Big Ben

Ben Nevis climbs to 4409 feet and is, by around 115 feet, the highest point in Britain (the Cairngorm peak of Ben Macdui is the second). The Ben, as it is affectionately known, is surrounded by some of Scotland’s finest mountains, including Carn Mor Dearg and Sgurr a Mhaim, and therefore, during the winter months the mountains of Glen Nevis, above Fort William, become a playground for hillwalkers, mountaineers and skiers alike (having said that snow on Ben Nevis’s summit and within its corries can lie well into June) and it is said that the top of Ben Nevis is only free of cloud around 60 days a year.

There are a couple of ways to the top, the most popular being from Glen Nevis Youth Hostel and the finest by the spectacular Carn Mor Dearg arete. Once on the spacious summit of Ben Nevis you will see the ruins of the observatory, which was permanently staffed between 1883 and 1904, and the meteorological data collected during this period was important in trying to understand the vagaries of the Scottish mountain weather.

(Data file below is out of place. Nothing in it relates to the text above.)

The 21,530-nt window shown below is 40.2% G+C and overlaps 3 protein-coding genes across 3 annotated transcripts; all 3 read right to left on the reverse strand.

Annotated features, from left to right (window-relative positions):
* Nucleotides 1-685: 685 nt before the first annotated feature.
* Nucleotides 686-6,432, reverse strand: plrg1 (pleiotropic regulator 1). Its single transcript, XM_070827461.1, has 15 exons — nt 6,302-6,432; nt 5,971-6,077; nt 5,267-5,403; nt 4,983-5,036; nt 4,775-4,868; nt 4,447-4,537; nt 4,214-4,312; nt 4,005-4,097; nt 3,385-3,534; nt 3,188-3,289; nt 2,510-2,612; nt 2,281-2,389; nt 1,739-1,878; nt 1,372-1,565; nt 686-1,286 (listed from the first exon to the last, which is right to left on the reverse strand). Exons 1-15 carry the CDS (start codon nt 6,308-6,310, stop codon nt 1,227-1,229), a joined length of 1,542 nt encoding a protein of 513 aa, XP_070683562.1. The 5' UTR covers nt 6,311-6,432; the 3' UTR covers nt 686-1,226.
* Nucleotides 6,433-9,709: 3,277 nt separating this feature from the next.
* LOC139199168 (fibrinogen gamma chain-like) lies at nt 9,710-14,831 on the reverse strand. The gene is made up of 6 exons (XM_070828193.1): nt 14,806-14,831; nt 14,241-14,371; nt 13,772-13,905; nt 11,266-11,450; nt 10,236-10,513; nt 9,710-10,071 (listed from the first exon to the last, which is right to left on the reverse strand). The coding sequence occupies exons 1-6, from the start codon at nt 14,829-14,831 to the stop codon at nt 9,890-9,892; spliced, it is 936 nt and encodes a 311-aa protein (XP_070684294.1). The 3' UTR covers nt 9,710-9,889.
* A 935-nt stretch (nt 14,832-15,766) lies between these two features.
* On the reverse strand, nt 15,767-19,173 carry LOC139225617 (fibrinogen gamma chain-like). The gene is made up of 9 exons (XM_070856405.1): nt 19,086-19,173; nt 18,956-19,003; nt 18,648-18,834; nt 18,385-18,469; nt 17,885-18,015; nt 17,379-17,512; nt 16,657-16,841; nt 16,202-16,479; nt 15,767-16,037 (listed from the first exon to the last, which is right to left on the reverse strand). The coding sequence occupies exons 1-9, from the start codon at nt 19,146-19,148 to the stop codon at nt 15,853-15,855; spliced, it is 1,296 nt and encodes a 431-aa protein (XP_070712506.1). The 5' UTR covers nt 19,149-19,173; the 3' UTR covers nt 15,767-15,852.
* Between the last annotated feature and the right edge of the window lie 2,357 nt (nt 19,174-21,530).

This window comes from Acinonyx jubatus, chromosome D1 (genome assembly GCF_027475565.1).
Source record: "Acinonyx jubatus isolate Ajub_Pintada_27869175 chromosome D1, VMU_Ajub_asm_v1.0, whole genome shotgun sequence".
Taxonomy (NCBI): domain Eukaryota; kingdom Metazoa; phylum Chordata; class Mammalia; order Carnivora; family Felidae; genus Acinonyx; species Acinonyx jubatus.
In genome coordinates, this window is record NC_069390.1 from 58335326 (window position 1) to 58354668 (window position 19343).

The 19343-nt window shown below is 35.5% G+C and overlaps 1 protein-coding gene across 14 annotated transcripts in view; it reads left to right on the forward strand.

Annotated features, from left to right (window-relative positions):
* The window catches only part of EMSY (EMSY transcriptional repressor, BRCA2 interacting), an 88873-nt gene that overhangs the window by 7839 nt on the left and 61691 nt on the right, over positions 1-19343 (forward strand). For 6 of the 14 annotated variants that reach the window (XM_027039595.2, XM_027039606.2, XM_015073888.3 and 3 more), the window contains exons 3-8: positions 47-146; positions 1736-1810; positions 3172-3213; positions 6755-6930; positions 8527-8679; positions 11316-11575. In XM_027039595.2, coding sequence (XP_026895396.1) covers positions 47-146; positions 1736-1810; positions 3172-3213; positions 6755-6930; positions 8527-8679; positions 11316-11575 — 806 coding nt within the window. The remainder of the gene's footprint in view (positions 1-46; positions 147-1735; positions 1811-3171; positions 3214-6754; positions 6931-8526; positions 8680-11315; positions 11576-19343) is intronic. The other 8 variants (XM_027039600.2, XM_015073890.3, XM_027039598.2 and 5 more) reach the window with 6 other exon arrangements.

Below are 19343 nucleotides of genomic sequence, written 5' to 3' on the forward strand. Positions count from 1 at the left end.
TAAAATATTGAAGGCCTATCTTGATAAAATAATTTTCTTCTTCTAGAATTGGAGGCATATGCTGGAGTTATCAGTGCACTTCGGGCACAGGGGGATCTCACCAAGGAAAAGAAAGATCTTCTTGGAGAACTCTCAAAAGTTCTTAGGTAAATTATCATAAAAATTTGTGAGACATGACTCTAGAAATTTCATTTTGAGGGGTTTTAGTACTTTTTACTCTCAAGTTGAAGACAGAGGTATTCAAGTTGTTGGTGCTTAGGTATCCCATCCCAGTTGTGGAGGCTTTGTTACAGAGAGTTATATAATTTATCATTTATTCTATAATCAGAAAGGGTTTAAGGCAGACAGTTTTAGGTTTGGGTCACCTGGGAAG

For such a prominent and renowned peak it may surprise many that the derivation of Ben Nevis is still shrouded in mystery. It may translate from the Gaelic Neimheas meaning evil or venomous one but its true meaning may never be known. But to appreciate the real size and scale of Ben Nevis (apart from a walk to her summit which can take several hours, even by the ‘tourist’ track) it is best to view her massive form from the banks of Loch Linnhe or the Caledonian Canal at Corpach, a few miles from Fort William. From here the surrounding houses and buildings are dwarfed by the colossal bulk of this magnificent mountain.

Ben Nevis and The Caledonian Canal from Corpach
Ben Nevis and the Caledonian Canal from Corpach

Ben Nevis and Loch Linnhe from Corpach
Ben Nevis and Loch Linnhe from Corpach